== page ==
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It might surprise that Hungarian-born drummer Ferenc Nemeth makes his debut as a leader with Night Songs. The sophistication and self-assurance of his composing and arranging have the earmarks of a seasoned veteran. Nemeth has assembled a group of musicians with whom he has worked before and who have worked at various times with each other; this all-around familiarity is what gives this disc its verve.
In spite of its title, the tune "War isn't really violent. Nemeth's driving, inspired drum solo is as close to a martial flavor or aura as the song gets. The surprisingly up-tempo tune begins things here, with Mark Turner's driving tenor contrasting nicely with Chris Cheek's weary alto. The dynamic Lionel Loueke adds his rich, subtle guitar and sensual vocalizing to "A Night, a lush yet calm piece that defines reflection.
Bassist John Patitucci's excellent Middle Eastern-flavored pizzicato sets the stage for the wonderful "Vera. Turner and Cheek weave and soar amidst Nemeth's percussion, with Loueke's almost subliminal vocals providing a sensual backdrop. Nemeth's arrangement of Wayne Shorter's "E.S.P. puts a mischievous bounce in its step. Turner and Cheek again play a nice tandem on "New Song, with the spare, strong voices of their horns blending soulfully. "Ballad for the Stars is another showcase for Patitucci, and Loueke leads the way on the Weather Report-inflected "L.L..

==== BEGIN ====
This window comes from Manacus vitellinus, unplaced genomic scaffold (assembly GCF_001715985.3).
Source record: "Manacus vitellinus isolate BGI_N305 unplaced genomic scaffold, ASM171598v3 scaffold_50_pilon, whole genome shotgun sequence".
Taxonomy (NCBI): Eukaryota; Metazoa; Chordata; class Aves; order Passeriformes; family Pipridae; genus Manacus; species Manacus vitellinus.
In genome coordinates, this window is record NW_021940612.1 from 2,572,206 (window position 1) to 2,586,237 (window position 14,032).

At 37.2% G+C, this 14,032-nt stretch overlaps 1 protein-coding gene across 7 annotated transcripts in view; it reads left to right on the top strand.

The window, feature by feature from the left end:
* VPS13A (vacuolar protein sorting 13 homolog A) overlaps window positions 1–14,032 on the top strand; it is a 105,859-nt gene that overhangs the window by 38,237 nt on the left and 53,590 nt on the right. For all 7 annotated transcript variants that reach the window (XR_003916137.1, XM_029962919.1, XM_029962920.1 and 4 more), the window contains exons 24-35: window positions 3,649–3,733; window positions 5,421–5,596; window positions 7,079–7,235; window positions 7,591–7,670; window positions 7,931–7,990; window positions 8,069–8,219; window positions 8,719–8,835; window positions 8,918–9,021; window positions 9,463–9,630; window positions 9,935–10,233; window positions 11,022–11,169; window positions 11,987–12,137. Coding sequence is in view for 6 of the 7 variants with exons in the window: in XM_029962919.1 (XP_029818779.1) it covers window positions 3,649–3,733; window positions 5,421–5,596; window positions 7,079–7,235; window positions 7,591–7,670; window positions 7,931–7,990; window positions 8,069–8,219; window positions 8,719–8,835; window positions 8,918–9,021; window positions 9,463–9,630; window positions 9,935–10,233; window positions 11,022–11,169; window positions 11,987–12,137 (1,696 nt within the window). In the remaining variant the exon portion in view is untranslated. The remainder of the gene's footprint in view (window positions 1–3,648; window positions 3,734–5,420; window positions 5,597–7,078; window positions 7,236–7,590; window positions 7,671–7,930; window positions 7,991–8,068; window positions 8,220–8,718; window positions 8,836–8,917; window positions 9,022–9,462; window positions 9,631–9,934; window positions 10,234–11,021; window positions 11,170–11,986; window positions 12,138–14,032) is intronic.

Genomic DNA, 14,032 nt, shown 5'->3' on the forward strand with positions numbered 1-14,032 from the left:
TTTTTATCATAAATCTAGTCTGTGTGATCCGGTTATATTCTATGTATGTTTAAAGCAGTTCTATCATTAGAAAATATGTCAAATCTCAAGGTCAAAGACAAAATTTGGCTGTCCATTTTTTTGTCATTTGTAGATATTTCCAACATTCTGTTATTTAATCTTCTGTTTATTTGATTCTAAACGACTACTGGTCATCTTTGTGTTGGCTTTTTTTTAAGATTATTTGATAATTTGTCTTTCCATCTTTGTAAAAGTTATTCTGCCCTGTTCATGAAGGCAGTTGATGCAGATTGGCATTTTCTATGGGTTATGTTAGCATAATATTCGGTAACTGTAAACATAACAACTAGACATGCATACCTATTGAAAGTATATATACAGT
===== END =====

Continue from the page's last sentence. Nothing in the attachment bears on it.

The Middle Eastern/African-influenced "Lullaby features Aaron Parks' outstanding piano and more of Nemeth's shimmering percussion. Night Songs is an eye-opening debut, one where style and substance walk in perfect balance.
Track Listing: War; A Night; Intro to Vera; Vera; Intro to E.S.P.; E.S.P.; New Song; Ballad for the Stars; Theme to L.L.; L.L.; Raindance; Lullaby.
Personnel: Ferenc Nemeth: drums; Lionel Loueke: guitar; Chris Cheek: saxophones; Mark Turner: saxophones; Aaron Parks: piano; John Patitucci: bass guitar.
I love jazz because anything is possible; it has few rules and the best jazz breaks those ones. I prefer free improv because it doesn't really have any rules at all.
I was first exposed to jazz in my teens (in the late sixties).
The first jazz record I bought was Filles de Kilimanjaro by Miles Davis, shortly followed by Extrapolation by John McLaughlin.
My advice to new listeners is to listen as widely as possible and not to make snap judgments--stick with it.